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January 21, 2013 / Jess

What I Wish I Had Known About Deployment Homecomings

My soldier came home on Christmas Eve. It was a logistical nightmare and the best Christmas gift I’ve ever received.

I wore a Santa hat. I didn’t need help figuring out that would be the best thing to wear. But there’s a lot of other stuff that would have been helpful to know. Such as ….

1) You’re probably going to get sick just before it happens. The last few weeks of a deployment are particularly stressful. Less contact – even less contact – as they travel and go through out-processing. Nerves. You may not feel excited, but everyone will expect you to. You’ll be stressed arranging logistics. If you finally figured out how to sleep more efficiently (I never did), insomnia will probably flare up again. Your immune system will take a hit and before you know it you’ll get a 101 degree fever just a few days before you see him again and have to pack an inhaler with you to pick him up in an attempt to keep your newly diagnosed severe case of bronchitis under control.

2) If you’re picking up your soldier and traveling somewhere, ask him how many bags he’ll have. I wish I had asked this. I was trying to figure out how to leave enough room in my car and that was a crucial piece of information I was missing. If they’re not going home first or they have to be in the car awhile, pack some civilian clothes for them and toiletries so they can change and get more comfortable ASAP. You’ll be flustered as it is, keeping logistical hardships to a minimum will help.

3) You may be forced into a room and have to wait there FOR MORE THAN AN HOUR knowing your soldier is down the hall. There will be cookies and coffee but they will not let you leave for bathroom breaks. (Side note: Avoid the coffee. You’re about to kiss!) I stopped in the bathroom before I went into the room – but only to check my hair. GO TO THE BATHROOM IF YOU HAVE THE CHANCE. Try not to let your mind wander about how you’re trapped in a small room by people with guns while they effectively hold your loved one hostage. Or are you the hostage?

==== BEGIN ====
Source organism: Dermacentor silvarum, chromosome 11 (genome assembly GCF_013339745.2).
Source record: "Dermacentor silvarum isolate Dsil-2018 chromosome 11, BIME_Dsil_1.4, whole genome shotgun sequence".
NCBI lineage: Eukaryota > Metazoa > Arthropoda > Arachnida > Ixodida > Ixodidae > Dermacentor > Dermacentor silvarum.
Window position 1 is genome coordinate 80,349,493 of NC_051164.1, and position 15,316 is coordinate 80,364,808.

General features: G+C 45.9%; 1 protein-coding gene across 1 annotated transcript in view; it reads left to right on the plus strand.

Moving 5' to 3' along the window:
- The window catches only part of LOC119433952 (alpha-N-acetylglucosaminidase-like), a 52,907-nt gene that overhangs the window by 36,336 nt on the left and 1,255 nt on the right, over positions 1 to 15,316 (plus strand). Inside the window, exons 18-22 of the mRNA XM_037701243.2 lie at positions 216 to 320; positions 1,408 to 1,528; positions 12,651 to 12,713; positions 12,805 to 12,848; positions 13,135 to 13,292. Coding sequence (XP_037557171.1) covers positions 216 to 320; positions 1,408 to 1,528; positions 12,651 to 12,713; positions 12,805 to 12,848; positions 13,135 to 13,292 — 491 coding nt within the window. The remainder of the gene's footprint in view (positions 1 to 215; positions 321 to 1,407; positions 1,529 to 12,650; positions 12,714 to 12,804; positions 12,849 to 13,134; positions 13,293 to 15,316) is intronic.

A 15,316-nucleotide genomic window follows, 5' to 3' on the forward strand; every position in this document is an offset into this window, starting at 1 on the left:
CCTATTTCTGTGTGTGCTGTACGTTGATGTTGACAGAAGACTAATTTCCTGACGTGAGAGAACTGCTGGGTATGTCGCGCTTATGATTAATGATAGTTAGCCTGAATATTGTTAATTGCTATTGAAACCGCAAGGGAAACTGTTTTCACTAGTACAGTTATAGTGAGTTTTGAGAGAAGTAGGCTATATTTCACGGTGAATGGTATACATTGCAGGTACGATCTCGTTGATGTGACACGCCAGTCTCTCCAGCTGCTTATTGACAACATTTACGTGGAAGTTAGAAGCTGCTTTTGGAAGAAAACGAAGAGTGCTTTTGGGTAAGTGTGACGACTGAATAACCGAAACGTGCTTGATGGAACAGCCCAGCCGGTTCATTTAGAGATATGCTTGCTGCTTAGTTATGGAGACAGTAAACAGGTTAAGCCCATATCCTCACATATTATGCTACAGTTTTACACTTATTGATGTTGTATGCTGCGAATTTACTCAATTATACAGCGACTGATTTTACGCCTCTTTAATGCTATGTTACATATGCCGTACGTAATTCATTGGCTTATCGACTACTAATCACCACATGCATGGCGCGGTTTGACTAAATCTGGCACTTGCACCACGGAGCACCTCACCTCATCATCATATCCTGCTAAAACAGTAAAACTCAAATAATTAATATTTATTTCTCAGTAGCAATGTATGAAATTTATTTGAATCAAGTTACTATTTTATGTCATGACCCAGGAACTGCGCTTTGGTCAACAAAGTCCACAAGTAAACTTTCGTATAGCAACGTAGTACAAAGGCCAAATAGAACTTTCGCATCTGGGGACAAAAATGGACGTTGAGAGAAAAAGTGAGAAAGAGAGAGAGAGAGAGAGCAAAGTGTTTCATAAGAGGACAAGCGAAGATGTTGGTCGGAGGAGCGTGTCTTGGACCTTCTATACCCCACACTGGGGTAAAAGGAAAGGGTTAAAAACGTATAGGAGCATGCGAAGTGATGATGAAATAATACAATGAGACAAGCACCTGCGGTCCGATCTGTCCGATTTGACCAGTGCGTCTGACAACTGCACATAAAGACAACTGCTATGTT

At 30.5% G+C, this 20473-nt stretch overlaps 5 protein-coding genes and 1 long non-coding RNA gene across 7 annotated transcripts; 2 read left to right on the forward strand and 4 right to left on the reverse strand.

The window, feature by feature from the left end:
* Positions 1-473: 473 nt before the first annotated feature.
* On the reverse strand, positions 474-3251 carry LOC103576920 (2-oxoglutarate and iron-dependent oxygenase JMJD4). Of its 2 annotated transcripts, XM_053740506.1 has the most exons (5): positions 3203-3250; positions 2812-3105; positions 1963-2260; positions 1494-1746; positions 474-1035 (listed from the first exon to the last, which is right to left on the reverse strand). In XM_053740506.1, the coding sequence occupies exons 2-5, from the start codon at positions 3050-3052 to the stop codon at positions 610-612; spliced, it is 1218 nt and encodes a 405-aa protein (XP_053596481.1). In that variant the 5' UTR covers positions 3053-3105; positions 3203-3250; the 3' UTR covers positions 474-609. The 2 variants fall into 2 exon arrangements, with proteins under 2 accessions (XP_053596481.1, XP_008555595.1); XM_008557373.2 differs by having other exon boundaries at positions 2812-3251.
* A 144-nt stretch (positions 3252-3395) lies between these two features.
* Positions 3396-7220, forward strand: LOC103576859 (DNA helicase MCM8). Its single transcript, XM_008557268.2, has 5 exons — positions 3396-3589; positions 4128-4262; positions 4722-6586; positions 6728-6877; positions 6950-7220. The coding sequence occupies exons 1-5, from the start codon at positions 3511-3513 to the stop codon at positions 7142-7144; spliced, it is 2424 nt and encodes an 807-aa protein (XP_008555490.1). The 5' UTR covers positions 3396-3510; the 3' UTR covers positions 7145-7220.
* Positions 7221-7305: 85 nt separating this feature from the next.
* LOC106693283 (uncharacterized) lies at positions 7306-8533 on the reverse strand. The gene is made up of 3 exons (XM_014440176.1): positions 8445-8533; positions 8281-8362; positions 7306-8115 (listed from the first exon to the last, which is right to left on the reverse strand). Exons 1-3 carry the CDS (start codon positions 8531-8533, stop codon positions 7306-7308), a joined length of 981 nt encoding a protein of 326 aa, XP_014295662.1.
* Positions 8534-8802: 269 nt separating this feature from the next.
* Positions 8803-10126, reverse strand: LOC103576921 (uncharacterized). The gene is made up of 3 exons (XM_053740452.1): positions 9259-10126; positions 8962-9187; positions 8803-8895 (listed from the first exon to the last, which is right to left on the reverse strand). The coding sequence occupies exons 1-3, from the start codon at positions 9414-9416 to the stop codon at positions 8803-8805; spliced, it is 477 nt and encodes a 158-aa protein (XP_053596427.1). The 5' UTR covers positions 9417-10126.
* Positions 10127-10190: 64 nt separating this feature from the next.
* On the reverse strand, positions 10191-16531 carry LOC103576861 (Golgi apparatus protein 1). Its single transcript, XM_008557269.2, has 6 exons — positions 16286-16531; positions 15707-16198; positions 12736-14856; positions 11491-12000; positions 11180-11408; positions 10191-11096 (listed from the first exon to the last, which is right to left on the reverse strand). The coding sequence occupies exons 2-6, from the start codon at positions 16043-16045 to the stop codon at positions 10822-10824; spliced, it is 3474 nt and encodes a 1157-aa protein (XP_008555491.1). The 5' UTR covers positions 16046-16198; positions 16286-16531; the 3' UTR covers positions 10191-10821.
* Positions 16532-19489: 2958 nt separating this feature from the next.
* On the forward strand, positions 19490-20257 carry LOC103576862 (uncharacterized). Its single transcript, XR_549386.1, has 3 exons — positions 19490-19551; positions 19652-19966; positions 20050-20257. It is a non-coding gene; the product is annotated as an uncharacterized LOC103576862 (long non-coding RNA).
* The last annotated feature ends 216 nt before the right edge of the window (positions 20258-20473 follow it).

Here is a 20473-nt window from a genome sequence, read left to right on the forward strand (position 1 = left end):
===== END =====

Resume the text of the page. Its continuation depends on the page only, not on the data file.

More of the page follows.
4) If you ever wondered why homecomings look kind of lame on TV, it’s because there are more rules than you realize. They kind of suck the fun out of it. (See point 3.) Also, they insist you walk and don’t run, and that you don’t yell. Okay then.

5) You may not be excited. That’s okay. You may feel nervous, apprehensive, angry, afraid, totally numb. I felt all those things. The last few weeks I felt really angry at him. I don’t know why. I just did. I was not excited until the moment I saw his face. Don’t listen to people who tell you it’s not normal. Maybe it’s not. But it’s your reality. What’s normal about a deployment anyway? It’s fine to feel how you feel.

6) Bring more tissues than you think you need. I did not cry, but I was sick and then trapped in a room for an hour. I was out of tissues before I saw him. Our first kisses tasted … well, gross.  I distinctly remember him saying “I want to kiss you more but there’s so much snot.” Then I distinctly remember wiping my nose on his shoulder. I suggest you do not this.

7) It may not be as romantic as you think. Especially if you wipe your snot on his shoulder. But it will be great.

We didn’t take a picture. I wish we had. But that was such a flurry of nerves and snot and adrenaline. I feel like our true reunion has come in small moments over the past month.

It’s a process.

I’m glad he’s home.



Leave a Comment
  1. Jonathan Raab / Jan 21 2013 8:52 pm

    I like this post. A like. But not as much as I like you.

  2. thislife25 / Oct 6 2014 11:14 am

    Just wanted to say thank you!! I found this a few months after my soldier left and now 9 months later he *should* be coming home this week. I really needed to re-read number 5.

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